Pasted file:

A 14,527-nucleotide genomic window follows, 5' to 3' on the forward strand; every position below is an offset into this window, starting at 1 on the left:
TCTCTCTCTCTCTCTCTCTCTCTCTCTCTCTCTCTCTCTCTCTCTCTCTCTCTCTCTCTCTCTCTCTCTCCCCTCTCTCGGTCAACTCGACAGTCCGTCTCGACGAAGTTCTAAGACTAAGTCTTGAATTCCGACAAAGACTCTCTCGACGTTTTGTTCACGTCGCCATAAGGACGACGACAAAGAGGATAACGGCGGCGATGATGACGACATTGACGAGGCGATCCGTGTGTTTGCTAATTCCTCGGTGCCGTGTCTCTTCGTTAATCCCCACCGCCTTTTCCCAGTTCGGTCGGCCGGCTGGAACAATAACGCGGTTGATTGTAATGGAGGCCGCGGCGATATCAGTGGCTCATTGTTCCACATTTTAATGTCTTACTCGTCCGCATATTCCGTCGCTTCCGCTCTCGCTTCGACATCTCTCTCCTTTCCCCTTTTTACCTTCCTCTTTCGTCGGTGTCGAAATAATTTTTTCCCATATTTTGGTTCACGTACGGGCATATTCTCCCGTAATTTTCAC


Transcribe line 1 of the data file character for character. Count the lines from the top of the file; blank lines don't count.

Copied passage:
A 14,527-nucleotide genomic window follows, 5' to 3' on the forward strand; every position below is an offset into this window, starting at 1 on the left: